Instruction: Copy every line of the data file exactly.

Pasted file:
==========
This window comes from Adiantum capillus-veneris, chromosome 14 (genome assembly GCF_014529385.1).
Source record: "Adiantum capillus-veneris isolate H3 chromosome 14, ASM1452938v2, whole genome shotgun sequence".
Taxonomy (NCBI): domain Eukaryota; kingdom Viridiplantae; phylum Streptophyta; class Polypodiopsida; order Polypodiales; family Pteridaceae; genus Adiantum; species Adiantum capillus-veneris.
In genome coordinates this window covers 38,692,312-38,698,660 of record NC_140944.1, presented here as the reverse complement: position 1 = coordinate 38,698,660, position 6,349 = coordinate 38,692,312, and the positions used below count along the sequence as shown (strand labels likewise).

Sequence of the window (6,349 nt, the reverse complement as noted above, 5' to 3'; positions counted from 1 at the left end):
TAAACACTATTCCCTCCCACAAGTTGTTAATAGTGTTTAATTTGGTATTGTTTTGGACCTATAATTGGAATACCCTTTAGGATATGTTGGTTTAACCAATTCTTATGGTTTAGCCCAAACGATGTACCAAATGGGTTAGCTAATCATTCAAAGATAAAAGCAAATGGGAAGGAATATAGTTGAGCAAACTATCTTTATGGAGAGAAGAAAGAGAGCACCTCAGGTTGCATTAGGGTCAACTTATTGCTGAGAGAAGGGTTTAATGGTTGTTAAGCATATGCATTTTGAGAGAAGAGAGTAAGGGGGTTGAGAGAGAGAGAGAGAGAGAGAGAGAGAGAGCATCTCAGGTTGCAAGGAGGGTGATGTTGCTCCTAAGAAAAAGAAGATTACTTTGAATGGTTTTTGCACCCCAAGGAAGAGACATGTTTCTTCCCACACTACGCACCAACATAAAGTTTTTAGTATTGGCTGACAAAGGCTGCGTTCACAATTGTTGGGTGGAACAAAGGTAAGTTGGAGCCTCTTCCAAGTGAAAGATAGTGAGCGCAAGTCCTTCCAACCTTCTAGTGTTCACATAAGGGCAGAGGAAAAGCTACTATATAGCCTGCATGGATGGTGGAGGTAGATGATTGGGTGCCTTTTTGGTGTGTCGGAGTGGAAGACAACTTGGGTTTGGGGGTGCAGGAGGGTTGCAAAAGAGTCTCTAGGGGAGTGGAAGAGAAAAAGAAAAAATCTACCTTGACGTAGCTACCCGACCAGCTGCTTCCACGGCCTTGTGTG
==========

This window comes from Adiantum capillus-veneris, chromosome 14 (genome assembly GCF_014529385.1).
Source record: "Adiantum capillus-veneris isolate H3 chromosome 14, ASM1452938v2, whole genome shotgun sequence".
Taxonomy (NCBI): domain Eukaryota; kingdom Viridiplantae; phylum Streptophyta; class Polypodiopsida; order Polypodiales; family Pteridaceae; genus Adiantum; species Adiantum capillus-veneris.
In genome coordinates this window covers 38,692,312-38,698,660 of record NC_140944.1, presented here as the reverse complement: position 1 = coordinate 38,698,660, position 6,349 = coordinate 38,692,312, and the positions used below count along the sequence as shown (strand labels likewise).

Sequence of the window (6,349 nt, the reverse complement as noted above, 5' to 3'; positions counted from 1 at the left end):
TAAACACTATTCCCTCCCACAAGTTGTTAATAGTGTTTAATTTGGTATTGTTTTGGACCTATAATTGGAATACCCTTTAGGATATGTTGGTTTAACCAATTCTTATGGTTTAGCCCAAACGATGTACCAAATGGGTTAGCTAATCATTCAAAGATAAAAGCAAATGGGAAGGAATATAGTTGAGCAAACTATCTTTATGGAGAGAAGAAAGAGAGCACCTCAGGTTGCATTAGGGTCAACTTATTGCTGAGAGAAGGGTTTAATGGTTGTTAAGCATATGCATTTTGAGAGAAGAGAGTAAGGGGGTTGAGAGAGAGAGAGAGAGAGAGAGAGAGAGAGCATCTCAGGTTGCAAGGAGGGTGATGTTGCTCCTAAGAAAAAGAAGATTACTTTGAATGGTTTTTGCACCCCAAGGAAGAGACATGTTTCTTCCCACACTACGCACCAACATAAAGTTTTTAGTATTGGCTGACAAAGGCTGCGTTCACAATTGTTGGGTGGAACAAAGGTAAGTTGGAGCCTCTTCCAAGTGAAAGATAGTGAGCGCAAGTCCTTCCAACCTTCTAGTGTTCACATAAGGGCAGAGGAAAAGCTACTATATAGCCTGCATGGATGGTGGAGGTAGATGATTGGGTGCCTTTTTGGTGTGTCGGAGTGGAAGACAACTTGGGTTTGGGGGTGCAGGAGGGTTGCAAAAGAGTCTCTAGGGGAGTGGAAGAGAAAAAGAAAAAATCTACCTTGACGTAGCTACCCGACCAGCTGCTTCCACGGCCTTGTGTG